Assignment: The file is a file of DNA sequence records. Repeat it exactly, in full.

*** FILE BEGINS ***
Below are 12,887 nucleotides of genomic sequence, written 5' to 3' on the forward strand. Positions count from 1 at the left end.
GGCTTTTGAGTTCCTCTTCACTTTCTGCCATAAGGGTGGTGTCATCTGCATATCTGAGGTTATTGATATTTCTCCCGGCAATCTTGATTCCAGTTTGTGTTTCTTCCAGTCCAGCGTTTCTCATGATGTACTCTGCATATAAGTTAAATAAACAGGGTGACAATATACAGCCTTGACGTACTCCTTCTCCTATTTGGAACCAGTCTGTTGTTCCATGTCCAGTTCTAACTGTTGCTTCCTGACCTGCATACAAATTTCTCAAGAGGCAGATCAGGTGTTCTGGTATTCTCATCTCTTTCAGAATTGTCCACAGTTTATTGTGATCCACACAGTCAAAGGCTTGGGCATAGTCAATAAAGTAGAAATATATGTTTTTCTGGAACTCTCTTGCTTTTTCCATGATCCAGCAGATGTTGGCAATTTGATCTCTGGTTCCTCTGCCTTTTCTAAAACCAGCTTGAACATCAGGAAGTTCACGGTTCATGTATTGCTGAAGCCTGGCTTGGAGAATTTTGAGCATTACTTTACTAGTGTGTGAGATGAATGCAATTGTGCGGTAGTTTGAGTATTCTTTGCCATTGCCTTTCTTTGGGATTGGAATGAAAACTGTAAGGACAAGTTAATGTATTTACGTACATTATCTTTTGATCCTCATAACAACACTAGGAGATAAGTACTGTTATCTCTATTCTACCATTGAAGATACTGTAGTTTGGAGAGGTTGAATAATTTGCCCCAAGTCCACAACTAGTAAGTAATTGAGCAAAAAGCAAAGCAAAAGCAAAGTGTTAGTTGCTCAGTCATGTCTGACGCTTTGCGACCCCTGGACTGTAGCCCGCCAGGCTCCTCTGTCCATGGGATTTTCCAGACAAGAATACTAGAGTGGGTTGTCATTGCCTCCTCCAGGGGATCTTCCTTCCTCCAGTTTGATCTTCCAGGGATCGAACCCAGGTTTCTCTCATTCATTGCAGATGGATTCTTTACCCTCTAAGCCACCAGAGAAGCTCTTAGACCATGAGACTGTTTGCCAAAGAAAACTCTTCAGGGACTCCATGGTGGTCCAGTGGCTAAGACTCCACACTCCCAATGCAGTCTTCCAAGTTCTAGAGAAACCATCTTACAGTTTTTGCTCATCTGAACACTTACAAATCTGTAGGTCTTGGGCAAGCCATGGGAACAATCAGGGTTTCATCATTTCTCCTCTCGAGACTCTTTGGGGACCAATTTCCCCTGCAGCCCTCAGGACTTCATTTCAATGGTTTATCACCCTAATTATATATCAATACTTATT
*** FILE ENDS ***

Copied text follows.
Below are 12,887 nucleotides of genomic sequence, written 5' to 3' on the forward strand. Positions count from 1 at the left end.
GGCTTTTGAGTTCCTCTTCACTTTCTGCCATAAGGGTGGTGTCATCTGCATATCTGAGGTTATTGATATTTCTCCCGGCAATCTTGATTCCAGTTTGTGTTTCTTCCAGTCCAGCGTTTCTCATGATGTACTCTGCATATAAGTTAAATAAACAGGGTGACAATATACAGCCTTGACGTACTCCTTCTCCTATTTGGAACCAGTCTGTTGTTCCATGTCCAGTTCTAACTGTTGCTTCCTGACCTGCATACAAATTTCTCAAGAGGCAGATCAGGTGTTCTGGTATTCTCATCTCTTTCAGAATTGTCCACAGTTTATTGTGATCCACACAGTCAAAGGCTTGGGCATAGTCAATAAAGTAGAAATATATGTTTTTCTGGAACTCTCTTGCTTTTTCCATGATCCAGCAGATGTTGGCAATTTGATCTCTGGTTCCTCTGCCTTTTCTAAAACCAGCTTGAACATCAGGAAGTTCACGGTTCATGTATTGCTGAAGCCTGGCTTGGAGAATTTTGAGCATTACTTTACTAGTGTGTGAGATGAATGCAATTGTGCGGTAGTTTGAGTATTCTTTGCCATTGCCTTTCTTTGGGATTGGAATGAAAACTGTAAGGACAAGTTAATGTATTTACGTACATTATCTTTTGATCCTCATAACAACACTAGGAGATAAGTACTGTTATCTCTATTCTACCATTGAAGATACTGTAGTTTGGAGAGGTTGAATAATTTGCCCCAAGTCCACAACTAGTAAGTAATTGAGCAAAAAGCAAAGCAAAAGCAAAGTGTTAGTTGCTCAGTCATGTCTGACGCTTTGCGACCCCTGGACTGTAGCCCGCCAGGCTCCTCTGTCCATGGGATTTTCCAGACAAGAATACTAGAGTGGGTTGTCATTGCCTCCTCCAGGGGATCTTCCTTCCTCCAGTTTGATCTTCCAGGGATCGAACCCAGGTTTCTCTCATTCATTGCAGATGGATTCTTTACCCTCTAAGCCACCAGAGAAGCTCTTAGACCATGAGACTGTTTGCCAAAGAAAACTCTTCAGGGACTCCATGGTGGTCCAGTGGCTAAGACTCCACACTCCCAATGCAGTCTTCCAAGTTCTAGAGAAACCATCTTACAGTTTTTGCTCATCTGAACACTTACAAATCTGTAGGTCTTGGGCAAGCCATGGGAACAATCAGGGTTTCATCATTTCTCCTCTCGAGACTCTTTGGGGACCAATTTCCCCTGCAGCCCTCAGGACTTCATTTCAATGGTTTATCACCCTAATTATATATCAATACTTATT